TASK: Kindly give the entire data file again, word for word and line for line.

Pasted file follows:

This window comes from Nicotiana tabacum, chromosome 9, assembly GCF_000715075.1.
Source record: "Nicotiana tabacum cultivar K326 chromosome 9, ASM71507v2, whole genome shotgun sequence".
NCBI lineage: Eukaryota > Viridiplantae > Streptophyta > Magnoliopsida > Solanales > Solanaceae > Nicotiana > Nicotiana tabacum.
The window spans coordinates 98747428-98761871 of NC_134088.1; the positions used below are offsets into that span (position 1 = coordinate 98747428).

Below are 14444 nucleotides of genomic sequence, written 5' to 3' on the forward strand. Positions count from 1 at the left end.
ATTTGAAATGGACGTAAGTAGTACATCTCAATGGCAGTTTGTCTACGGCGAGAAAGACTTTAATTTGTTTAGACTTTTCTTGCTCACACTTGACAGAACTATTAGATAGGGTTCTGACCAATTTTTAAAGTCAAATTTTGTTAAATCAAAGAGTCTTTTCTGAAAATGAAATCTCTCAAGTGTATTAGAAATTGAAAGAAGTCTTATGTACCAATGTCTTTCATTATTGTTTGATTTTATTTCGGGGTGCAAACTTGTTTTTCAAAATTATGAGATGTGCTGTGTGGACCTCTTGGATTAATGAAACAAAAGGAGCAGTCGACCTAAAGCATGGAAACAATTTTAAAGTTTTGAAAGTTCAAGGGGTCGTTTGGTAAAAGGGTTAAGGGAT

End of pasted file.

This window comes from Nicotiana tabacum, chromosome 9, assembly GCF_000715075.1.
Source record: "Nicotiana tabacum cultivar K326 chromosome 9, ASM71507v2, whole genome shotgun sequence".
NCBI lineage: Eukaryota > Viridiplantae > Streptophyta > Magnoliopsida > Solanales > Solanaceae > Nicotiana > Nicotiana tabacum.
The window spans coordinates 98747428-98761871 of NC_134088.1; the positions used below are offsets into that span (position 1 = coordinate 98747428).

Below are 14444 nucleotides of genomic sequence, written 5' to 3' on the forward strand. Positions count from 1 at the left end.
ATTTGAAATGGACGTAAGTAGTACATCTCAATGGCAGTTTGTCTACGGCGAGAAAGACTTTAATTTGTTTAGACTTTTCTTGCTCACACTTGACAGAACTATTAGATAGGGTTCTGACCAATTTTTAAAGTCAAATTTTGTTAAATCAAAGAGTCTTTTCTGAAAATGAAATCTCTCAAGTGTATTAGAAATTGAAAGAAGTCTTATGTACCAATGTCTTTCATTATTGTTTGATTTTATTTCGGGGTGCAAACTTGTTTTTCAAAATTATGAGATGTGCTGTGTGGACCTCTTGGATTAATGAAACAAAAGGAGCAGTCGACCTAAAGCATGGAAACAATTTTAAAGTTTTGAAAGTTCAAGGGGTCGTTTGGTAAAAGGGTTAAGGGAT